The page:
Testing your Diamine oxidase activity will give you an idea of your histamine responses.I supplement Curcumin, Kaprex A1 (containing HOPS) and Eskimo Fish Oils and keep all nutrients optimal.


This link actually refers to asthma studies but demonstrates the important role that Histamine plays in the regulation of the immune system.


Histamine & thyroid connection



Suzy Cohen advises on Histamine.

Histamine Intolerance


Thanks for the response radd, I used to describe the itching as having something crawling about under my skin, convinced for a while that we had an infestation of something we had new bed, bedding etc nothing changed, it does start around the joint in my wrists, elbows and/ or shoulder.

I have also found all the blood results online - had no idea they were there!! So hope this isn't too much to decipher:

03 Oct 06Serum free T4 level13.6 pmol/L10.8 - 19.3pmol/L

19 Dec 06Serum free T4 level21 pmol/L Abnormal result10.8 - 19.3pmol/L

27 Feb 07Serum free T4 level22.3 pmol/L Abnormal result10.8 - 19.3pmol/L

01 Oct 07Serum free T4 level20.1 pmol/L Abnormal result10.8 - 19.3pmol/L

20 Nov 08Serum free T4 level13.9 pmol/L10.8 - 19.3pmol/L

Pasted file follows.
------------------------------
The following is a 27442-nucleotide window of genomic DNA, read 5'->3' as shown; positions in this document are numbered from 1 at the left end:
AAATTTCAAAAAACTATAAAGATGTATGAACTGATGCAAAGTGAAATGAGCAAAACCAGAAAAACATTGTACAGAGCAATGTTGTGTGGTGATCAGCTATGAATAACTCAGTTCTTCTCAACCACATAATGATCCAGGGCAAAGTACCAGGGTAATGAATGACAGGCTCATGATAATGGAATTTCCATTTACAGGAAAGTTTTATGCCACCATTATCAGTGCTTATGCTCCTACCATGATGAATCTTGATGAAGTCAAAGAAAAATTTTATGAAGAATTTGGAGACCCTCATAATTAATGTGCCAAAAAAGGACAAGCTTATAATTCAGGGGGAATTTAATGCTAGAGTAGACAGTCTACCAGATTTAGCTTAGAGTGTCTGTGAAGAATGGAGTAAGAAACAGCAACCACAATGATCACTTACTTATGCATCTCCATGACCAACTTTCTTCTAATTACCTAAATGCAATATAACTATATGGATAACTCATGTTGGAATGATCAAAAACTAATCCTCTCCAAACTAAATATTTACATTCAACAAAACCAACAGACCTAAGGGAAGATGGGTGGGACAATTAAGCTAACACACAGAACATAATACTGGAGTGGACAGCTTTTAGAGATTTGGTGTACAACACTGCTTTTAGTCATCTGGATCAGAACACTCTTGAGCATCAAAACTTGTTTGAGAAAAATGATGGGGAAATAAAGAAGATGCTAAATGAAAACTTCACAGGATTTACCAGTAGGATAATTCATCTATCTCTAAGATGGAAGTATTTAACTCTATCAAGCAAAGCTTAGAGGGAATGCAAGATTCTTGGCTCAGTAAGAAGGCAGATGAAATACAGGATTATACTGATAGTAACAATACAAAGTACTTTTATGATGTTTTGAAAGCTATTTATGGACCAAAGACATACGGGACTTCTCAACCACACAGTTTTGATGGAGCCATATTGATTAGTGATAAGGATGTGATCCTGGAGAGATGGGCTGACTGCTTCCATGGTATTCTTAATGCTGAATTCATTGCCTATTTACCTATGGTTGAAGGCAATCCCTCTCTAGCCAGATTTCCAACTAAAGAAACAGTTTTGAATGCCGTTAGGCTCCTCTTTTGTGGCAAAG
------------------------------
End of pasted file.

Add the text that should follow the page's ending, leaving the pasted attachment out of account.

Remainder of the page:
03 Jul 09Serum free T4 level24.5 pmol/L Abnormal result10 - 19.8pmol/L

03 Jul 09Serum free T4 level24.5 pmol/L Abnormal result10 - 19.8pmol/L

16 Jun 10Serum free T4 level19.9 pmol/L12 - 22pmol/L

09 Mar 11Serum free T4 level20.5 pmol/L12 - 22pmol/L

06 Mar 13Serum free T4 level22.8 pmol/L Abnormal result12 - 22pmol/L

31 Jan 14Serum free T4 level21.9 pmol/L12 - 22pmol/L

06 Nov 14Serum free T4 level19.6 pmol/L12 - 22pmol/L

28 Jun 16Serum free T4 level29.1 pmol/L Abnormal result12 - 22pmol/L

06 Oct 16Serum free T4 level27.8 pmol/L Abnormal result12 - 22pmol/L

25 Nov 16Serum free T4 level19.9 pmol/L12 - 22pmol/L


03 Oct 06Serum TSH level9.3 mu/L Abnormal result0.5 - 4.2mu/L

19 Dec 06Serum TSH level0.2 mu/L Abnormal result0.5 - 4.2mu/L

27 Feb 07Serum TSH level0.1 mu/L < Abnormal result0.5 - 4.2mu/L

01 Oct 07Serum TSH level0.1 mu/L Abnormal result0.5 - 4.2mu/L

20 Nov 08Serum TSH level6.8 mu/L Abnormal result0.5 - 4.2mu/L

03 Jul 09Serum TSH level0.1 mu/L < Abnormal result0.5 - 4.2mu/L